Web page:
Fotograf Magazine


In the last decade, people interested in Czech photography had more occasion to be pleased than ever before. In addition to the growing number of exhibitions, a staggering number of books of differing quality were also published, sometimes at the author’s expense. Albums of the most diverse orientation, format and graphic conception continue to appear. The book series in a unified style published by two firms constitute an exception to this.

The FOTOMIDA firm published on average one monograph a year. At the last book fair, however, the publishers only exhibited the same books that were on offer last year; that is, eight books of the edition Osobnosti české fotografie (Prominent Figures of Czech Photography).

Since 2000, Viktor Stoilov’s TORST publishing house ( has won recognition with its relatively inexpensive volumes oriented towards the general public. Recently, the firm published its tenth volume. The survey of individual figures, each represented by at least 75 reproductions, includes biographical information, bibliographies, lists of group and solo exhibitions, pieces included in public collections, as well as other useful information (such as texts by the  photographers and filmography). TORST has thus effectively entered the ranks of
encyclopaedia publications. An enlarged 18 x 16 cm square format was chosen, with English as the primary language. Czech was used as the second language. The one thematic book to date also includes a translation into German as it treats the general mobilisation of civilians for the war effort in the Third Reich. The print run differs from case to case. It is usually two to three thousand.

The edition entitled FOTOTORST is Stoilov’s second, much more successful, attempt at publishing a systematic series of albums of artistic photography. In 1994, the publisher stopped the first series after the release of two similarly designed books. This was the result of an inappropriate choice of height-width ratio. He first published the study by Petr Král, Fotografie v surrealismu (Photography in Surrealism), in the 19.5 x 13.7 cm format; this mainly included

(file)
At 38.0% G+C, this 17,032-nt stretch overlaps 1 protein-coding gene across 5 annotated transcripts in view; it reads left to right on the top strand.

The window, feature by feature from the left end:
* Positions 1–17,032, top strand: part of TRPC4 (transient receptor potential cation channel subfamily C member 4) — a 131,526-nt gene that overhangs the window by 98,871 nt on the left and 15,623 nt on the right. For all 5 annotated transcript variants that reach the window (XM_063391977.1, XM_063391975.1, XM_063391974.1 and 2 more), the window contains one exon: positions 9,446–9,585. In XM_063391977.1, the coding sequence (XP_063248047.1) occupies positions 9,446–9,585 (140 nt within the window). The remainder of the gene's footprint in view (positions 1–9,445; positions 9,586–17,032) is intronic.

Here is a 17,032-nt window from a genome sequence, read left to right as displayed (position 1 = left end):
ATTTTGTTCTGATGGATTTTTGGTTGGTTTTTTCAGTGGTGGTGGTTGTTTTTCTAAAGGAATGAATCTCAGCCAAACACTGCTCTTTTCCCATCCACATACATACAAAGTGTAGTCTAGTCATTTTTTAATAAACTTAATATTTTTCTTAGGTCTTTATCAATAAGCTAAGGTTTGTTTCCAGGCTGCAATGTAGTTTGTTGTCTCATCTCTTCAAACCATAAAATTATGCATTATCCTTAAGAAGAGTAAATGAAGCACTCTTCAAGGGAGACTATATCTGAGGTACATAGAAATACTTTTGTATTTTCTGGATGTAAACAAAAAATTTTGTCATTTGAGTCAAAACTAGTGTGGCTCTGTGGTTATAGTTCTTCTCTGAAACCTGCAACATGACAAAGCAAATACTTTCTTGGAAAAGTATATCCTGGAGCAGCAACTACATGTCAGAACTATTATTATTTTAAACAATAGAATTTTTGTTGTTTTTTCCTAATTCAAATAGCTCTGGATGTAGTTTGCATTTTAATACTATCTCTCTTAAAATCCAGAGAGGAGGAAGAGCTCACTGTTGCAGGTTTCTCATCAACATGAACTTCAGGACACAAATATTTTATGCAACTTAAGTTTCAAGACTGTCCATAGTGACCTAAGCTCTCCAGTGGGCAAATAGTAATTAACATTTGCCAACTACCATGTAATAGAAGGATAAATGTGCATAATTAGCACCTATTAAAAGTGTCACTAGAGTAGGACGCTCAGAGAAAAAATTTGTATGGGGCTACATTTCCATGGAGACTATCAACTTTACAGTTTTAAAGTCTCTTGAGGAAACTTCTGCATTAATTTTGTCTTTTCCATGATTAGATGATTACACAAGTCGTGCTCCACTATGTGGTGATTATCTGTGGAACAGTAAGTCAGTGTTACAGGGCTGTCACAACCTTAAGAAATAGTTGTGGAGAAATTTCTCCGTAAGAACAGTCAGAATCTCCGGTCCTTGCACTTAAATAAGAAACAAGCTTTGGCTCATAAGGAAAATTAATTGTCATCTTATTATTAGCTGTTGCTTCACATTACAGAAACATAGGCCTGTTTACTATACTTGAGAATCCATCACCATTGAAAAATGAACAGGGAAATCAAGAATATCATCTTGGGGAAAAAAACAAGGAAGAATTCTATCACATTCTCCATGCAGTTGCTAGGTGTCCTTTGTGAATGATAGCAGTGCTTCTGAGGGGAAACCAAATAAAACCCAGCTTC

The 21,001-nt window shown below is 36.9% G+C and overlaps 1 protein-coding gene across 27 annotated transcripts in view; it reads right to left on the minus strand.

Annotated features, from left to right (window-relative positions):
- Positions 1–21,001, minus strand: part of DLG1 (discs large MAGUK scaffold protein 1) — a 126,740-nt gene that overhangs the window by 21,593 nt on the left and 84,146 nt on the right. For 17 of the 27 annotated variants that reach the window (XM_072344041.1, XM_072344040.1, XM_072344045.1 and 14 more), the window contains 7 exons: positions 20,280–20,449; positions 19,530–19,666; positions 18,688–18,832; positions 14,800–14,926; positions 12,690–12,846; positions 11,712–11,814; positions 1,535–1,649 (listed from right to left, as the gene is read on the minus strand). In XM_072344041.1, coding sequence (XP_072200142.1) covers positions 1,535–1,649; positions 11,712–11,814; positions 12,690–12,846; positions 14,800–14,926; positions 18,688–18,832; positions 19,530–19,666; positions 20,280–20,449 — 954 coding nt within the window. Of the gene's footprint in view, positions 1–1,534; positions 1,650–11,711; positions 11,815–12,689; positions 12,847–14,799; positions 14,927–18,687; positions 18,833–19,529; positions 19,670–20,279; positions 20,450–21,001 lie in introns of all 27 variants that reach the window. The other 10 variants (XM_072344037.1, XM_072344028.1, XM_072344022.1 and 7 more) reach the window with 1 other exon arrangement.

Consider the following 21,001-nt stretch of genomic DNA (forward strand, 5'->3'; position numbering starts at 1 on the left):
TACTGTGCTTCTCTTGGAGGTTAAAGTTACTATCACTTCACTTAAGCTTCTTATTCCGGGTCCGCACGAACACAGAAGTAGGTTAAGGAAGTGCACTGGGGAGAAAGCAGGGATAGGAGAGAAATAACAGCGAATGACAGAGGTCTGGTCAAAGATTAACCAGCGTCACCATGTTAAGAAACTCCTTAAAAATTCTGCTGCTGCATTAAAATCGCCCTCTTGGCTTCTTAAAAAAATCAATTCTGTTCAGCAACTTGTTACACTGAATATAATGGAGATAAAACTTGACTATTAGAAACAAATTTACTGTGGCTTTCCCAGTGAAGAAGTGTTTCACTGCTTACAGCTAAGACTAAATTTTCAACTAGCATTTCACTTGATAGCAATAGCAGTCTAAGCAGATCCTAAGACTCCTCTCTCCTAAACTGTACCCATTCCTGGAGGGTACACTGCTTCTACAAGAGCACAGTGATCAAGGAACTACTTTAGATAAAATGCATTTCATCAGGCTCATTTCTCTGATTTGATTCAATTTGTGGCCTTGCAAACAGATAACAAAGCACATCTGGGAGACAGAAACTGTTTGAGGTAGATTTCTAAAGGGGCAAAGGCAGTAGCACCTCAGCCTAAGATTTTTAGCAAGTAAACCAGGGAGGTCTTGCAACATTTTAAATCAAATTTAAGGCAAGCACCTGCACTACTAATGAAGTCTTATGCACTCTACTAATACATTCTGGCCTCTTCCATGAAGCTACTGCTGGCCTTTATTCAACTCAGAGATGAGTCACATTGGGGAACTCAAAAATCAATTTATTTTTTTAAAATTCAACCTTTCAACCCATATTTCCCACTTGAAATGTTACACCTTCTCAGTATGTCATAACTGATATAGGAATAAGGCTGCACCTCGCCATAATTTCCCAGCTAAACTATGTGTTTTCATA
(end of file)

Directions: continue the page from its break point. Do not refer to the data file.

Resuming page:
illustrations made from square negatives. In the first monograph, Karel Cudlín, made with the same design, many of the wide shots ended up looking too small.

Viktor Stoilov founded TORST in the autumn of 1990 with the publication of his own photographic portraits of Czech writers silenced by the totalitarian regime. In the mid-1990s he helped into the world, among other things, the largest of the albums of Josef Sudek’s work, which has since been published in English and German. He is now preparing a Sudek monograph in a reference-book format. FOTOTORST, however, does not always provide a profile of a given photographer’s lifelong work. In one of the works mentioned above, only snapshots by the photographer Zdeněk Tmej from the period of wartime mobilisation from around 1943 were included. The book of photographs by the painter Jindřich Štyrský likewise covers a short period, most likely 1934–1935. Eventually, profiles of artistic groups should also be prepared. For the moment, I shall give a brief overview of the first ten works in the series.

Josef Moucha